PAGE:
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Is Salt Substitute Good for You?

by Rachel Nall

About Rachel Nall

Rachel Nall began writing in 2003. She is a former managing editor for custom health publications, including physician journals. She has written for The Associated Press and "Jezebel," "Charleston," "Chatter" and "Reach" magazines. Nall is currently pursuing her Bachelor of Science in Nursing at the University of Tennessee.


Sodium is a mineral and electrolyte that is needed for normal body functioning and maintaining normal fluid balance in your body. However, excess salt consumption affects your kidneys because the sodium accumulates in your body and causes your blood volume to increase. As a result, your blood pressure rises, which can affect your heart function. Your physician may recommend using a salt substitute to satisfy your salty cravings without harming your health.


If you experience a condition like high blood pressure, excess sodium consumption can cause your blood to draw even more fluids, increasing your blood pressure. However, your taste buds may be acclimated to a high-sodium diet, making giving up salt difficult. In this instance, incorporating a salt substitute into your diet can be a way to satisfy your salt craving and enhance your food flavor without affecting your health. Other conditions that benefit from using a salt substitute include stroke, heart rhythm disorders, kidney troubles and osteoporosis.

Potassium Concerns

Most salt substitutes contain potassium chloride, which can taste like salt and is an electrolyte, yet does not affect your body in the same manner as sodium chloride. However, potassium is not always a safe substitute. Excess potassium in your diet can affect you if you have kidney problems. The same can be true if you experience heart or liver problems. If you experience any of the earlier-mentioned concerns, check with your physician before using salt substitutes in your daily diet. However, some Americans do not consume enough potassium in their daily diets, which means increasing your potassium intake could be beneficial.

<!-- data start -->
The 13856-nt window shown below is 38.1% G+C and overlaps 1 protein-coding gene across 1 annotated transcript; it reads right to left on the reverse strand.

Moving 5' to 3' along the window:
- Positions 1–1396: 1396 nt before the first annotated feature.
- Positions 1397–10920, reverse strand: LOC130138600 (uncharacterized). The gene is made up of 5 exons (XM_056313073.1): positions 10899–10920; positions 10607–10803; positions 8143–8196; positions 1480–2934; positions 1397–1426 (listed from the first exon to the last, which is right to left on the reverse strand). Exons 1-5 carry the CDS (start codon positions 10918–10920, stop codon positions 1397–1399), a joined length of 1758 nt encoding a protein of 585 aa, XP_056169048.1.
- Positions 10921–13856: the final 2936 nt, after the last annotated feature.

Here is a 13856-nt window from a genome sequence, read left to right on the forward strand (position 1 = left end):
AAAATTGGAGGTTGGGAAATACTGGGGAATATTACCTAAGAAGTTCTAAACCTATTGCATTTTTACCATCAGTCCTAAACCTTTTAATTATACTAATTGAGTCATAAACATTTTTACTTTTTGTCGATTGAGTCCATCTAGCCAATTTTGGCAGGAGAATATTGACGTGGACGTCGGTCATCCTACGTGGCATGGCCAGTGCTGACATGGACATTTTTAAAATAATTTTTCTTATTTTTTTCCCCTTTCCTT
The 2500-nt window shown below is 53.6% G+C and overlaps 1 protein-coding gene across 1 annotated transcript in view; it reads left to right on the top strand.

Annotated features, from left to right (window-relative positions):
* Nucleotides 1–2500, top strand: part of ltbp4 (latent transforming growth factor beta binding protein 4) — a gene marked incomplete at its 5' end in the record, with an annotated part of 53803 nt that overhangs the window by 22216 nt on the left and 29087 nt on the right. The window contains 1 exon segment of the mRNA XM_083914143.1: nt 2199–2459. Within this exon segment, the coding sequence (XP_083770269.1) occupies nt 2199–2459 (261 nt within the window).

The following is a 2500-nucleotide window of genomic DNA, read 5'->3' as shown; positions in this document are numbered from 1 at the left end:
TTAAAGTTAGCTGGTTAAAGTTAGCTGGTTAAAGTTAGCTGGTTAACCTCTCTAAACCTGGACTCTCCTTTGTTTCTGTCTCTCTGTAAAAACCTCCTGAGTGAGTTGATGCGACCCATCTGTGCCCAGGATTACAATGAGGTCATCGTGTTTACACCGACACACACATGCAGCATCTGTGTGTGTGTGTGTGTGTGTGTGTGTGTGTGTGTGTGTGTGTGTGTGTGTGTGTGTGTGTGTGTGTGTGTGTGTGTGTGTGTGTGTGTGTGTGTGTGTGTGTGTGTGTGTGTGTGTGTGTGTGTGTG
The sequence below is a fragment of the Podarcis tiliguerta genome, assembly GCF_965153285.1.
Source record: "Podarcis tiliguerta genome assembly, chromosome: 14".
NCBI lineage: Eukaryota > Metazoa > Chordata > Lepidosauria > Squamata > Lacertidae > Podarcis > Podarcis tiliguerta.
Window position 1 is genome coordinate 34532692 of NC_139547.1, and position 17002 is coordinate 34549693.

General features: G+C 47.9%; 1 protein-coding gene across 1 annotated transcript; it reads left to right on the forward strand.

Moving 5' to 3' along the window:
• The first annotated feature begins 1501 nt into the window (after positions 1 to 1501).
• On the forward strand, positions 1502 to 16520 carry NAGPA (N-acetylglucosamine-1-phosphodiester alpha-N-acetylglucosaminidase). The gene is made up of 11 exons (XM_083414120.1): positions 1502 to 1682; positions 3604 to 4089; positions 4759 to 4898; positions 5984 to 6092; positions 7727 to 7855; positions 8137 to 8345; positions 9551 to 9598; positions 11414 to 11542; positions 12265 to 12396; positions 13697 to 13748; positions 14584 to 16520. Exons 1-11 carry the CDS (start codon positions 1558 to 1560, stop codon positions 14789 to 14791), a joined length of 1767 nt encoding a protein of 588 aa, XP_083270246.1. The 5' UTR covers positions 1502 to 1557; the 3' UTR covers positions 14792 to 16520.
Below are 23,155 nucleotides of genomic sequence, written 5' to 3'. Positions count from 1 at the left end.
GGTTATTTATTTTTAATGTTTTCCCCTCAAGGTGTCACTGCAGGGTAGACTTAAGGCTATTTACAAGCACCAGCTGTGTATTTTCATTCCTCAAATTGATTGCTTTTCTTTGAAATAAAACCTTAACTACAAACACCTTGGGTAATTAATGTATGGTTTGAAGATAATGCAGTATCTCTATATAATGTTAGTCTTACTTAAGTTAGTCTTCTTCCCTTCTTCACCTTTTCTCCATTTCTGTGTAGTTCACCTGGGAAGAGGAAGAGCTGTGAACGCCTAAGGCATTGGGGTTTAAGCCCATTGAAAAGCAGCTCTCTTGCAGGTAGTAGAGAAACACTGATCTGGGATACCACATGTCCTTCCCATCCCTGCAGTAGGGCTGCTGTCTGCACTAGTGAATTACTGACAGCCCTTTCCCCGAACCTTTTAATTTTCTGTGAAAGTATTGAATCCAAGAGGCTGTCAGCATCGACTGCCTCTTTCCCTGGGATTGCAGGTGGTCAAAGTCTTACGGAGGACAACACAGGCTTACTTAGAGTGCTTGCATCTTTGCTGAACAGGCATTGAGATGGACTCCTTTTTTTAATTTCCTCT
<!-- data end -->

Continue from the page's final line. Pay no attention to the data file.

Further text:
It’s important to carefully read salt substitute labels, because salt substitutes can contain trace amounts of sodium. If your physician has recommended that you severely limit or completely cut out sodium, salt substitutes that contain trace amounts of sodium can be unhealthy for you. Also, keep in mind that salt substitutes are not an exact taste match for salt. Salt substitutes can have a chemical, bitter taste when you eat them, which may not help your salt cravings to subside. This bitter taste is enhanced through heating, meaning they may not be a good option for use when cooking.


If you have trouble consuming salt substitutes in moderation, consider incorporating some additional flavoring alternatives into your cooking. Examples include herbs like fresh garlic, flavored vinegars, nutmeg, fresh ground pepper or oregano. If you do purchase pre-made herb mixtures, read the labels carefully to ensure they do not contain salt blends. If your physician recommends a certain sodium intake, check the label to ensure it does not contain excess sodium.

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This article reflects the views of the writer and does not necessarily reflect the views of Jillian Michaels or JillianMichaels.com.